However, when disabled people are mentioned explicitly, we usually get relegated to an item in a list of so-called vulnerable groups. New Zealand journalist Olivia Shivas covers the scant mention of disabled people in the report, and I've yet to find another media outlet pointing that out. As I say in that piece, the narrative in the IPCC report, around climate breakdown making people sick and causing a population-level health burden with shortened life expectancy, comes across as limiting and fatalistic to me.
The problem with saying or implying disabled people, or any marginalised group for that matter, are inherently vulnerable, is that it strips the community in question of our agency. Disabled people, in fact, are well used to problem-solving and adapting in a world not designed for us.
While the report contains numerous mentions of vulnerability where its causes are not questioned, Chapter 18 does point out that adaptation efforts that don't address underlying inequities and power imbalances won't be transformative, and in fact will probably entrench or worsen those inequities. This discussion also refers to inclusive decision-making and reflects the importance of indigenous and local knowledge.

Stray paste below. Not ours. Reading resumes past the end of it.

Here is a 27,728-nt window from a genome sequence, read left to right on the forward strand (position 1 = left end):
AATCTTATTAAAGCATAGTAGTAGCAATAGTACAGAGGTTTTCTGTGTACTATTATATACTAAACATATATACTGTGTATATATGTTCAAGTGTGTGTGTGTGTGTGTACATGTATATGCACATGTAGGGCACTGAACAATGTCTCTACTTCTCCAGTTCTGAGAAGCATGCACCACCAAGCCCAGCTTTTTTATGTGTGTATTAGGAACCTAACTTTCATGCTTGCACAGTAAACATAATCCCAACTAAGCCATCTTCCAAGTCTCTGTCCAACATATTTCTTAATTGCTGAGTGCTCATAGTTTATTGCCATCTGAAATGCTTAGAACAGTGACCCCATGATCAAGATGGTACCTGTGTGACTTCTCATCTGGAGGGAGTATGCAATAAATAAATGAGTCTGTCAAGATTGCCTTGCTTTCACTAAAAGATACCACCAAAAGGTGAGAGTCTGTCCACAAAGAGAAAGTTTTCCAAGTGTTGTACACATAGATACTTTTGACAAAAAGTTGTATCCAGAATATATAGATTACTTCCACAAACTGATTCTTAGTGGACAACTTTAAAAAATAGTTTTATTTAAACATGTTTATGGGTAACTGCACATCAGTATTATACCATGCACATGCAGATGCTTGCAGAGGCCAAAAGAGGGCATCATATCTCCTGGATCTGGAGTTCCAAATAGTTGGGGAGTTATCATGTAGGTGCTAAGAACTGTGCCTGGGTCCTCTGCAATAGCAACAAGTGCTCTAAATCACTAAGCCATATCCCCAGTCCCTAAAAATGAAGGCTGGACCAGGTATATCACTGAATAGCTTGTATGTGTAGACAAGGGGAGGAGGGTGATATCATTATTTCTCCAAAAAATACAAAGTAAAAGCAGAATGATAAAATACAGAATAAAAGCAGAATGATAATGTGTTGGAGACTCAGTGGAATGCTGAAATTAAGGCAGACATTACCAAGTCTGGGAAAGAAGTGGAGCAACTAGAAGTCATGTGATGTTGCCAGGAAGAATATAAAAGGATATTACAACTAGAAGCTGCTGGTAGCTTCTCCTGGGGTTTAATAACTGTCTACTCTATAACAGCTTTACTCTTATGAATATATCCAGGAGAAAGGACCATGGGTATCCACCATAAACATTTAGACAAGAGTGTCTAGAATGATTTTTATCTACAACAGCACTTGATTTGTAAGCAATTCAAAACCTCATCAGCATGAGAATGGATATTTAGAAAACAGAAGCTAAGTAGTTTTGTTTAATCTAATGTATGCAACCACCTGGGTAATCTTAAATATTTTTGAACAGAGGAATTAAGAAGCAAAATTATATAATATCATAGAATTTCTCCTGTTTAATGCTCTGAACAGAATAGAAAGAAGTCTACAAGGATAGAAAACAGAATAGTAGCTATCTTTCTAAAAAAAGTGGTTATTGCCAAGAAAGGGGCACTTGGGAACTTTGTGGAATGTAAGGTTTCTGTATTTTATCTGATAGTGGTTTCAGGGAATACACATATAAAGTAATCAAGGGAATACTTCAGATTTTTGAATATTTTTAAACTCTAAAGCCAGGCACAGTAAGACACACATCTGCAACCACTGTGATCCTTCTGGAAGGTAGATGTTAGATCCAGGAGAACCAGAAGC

Our disabled community/communities draw from and share our own knowledge systems and expertise too. However, if the decision-makers — from international forums like the annual COP conferences down to local administrations — are failing to pay attention to us, we get abandoned in climate-fuelled crises and some of us, needlessly, die. As Julia Watts Belser puts it in a piece I keep returning to, “disabled people cannot be expected losses in the climate crisis”.
Lack of disabled-led flood preparedness has devastating consequences